• Removed message flood of TX to systemd journal to avoid growth of log files. This allows for long running TX devices.


The most important change is point 1: This means for you that you only have to download one image instead of two. Also, there is no need to mark the SD cards with TX and RX since they are all the same. This makes things much easier.

I wish you a happy new year! Hopefully with lots of HD FPV fun 🙂


Visually appealing time-lapse videos

This post presents a Python script that automatically selects “fitting” images for a time-lapse video

Update 12/13/2015: Some people asked for example videos. Unfortunately, I only have a single set of data that I cannot publish here. If someone would like to see results of this script and provide me with data (of course with several images per day so that there is something to select from) I would process it and present it here.

Most people that have created an outdoor time-lapse video will have encountered the problem of flashing video due to sunny images followed by cloudy images or vice versa. One common way to get around this problem is to shoot more than one image per day and then select the best fitting images. But this can be quite a lot of work. If you shoot a picture each 30m you’ll end up with close to 20,000 images per year. And that would take you a while to select the right images.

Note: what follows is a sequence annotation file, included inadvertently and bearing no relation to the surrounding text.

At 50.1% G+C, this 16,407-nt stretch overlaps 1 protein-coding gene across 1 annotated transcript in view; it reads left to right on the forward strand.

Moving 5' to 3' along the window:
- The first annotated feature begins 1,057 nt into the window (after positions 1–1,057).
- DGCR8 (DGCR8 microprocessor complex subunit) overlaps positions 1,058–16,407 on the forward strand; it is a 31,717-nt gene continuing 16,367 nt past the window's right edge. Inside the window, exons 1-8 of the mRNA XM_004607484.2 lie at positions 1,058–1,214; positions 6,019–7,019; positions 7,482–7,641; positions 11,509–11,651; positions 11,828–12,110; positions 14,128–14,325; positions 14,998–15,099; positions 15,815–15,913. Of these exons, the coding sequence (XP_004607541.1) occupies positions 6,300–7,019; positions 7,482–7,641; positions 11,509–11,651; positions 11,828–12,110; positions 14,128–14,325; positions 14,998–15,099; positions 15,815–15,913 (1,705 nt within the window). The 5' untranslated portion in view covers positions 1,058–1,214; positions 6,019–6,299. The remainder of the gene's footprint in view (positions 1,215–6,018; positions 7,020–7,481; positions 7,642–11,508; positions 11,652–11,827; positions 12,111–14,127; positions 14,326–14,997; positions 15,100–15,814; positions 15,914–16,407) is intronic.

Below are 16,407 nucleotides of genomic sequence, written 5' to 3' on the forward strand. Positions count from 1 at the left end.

Therefore, I wrote a simple script that selects one image per day that fits “best” to the day before. The script then continues to the next day and finds the “best” compared to the “best” of the previous day.

The obvious question is now: What is the “best” image? As said before, it should contain as little change in brightness as possible. Also, the change in color should be not so big.

I used quite a hacky approach that is far from being optimal but works well enough for me. I create the sum of absolute differences (SAD) over all pixels for the reference image compared to the candidate images. The SAD just subtracts all pixels of the reference picture from the candidate pictures. This absolute value of this difference image is then summed together to end up with a single score of similarity. The picture pair with the smallest score is considered to be most similar. This SAD is created for all three color channels separately to also get some simple kind of color comparison into the process.
One important step that I have not yet mentioned is the preprocessing of the images. Taking the SAD of the raw camera images is not the best idea. The pixel values of an exact position (x,y) of the two images have usually little in common. There are several reasons for this:

– Sensor noise
– Small camera/scene movements (think of a moving leaf)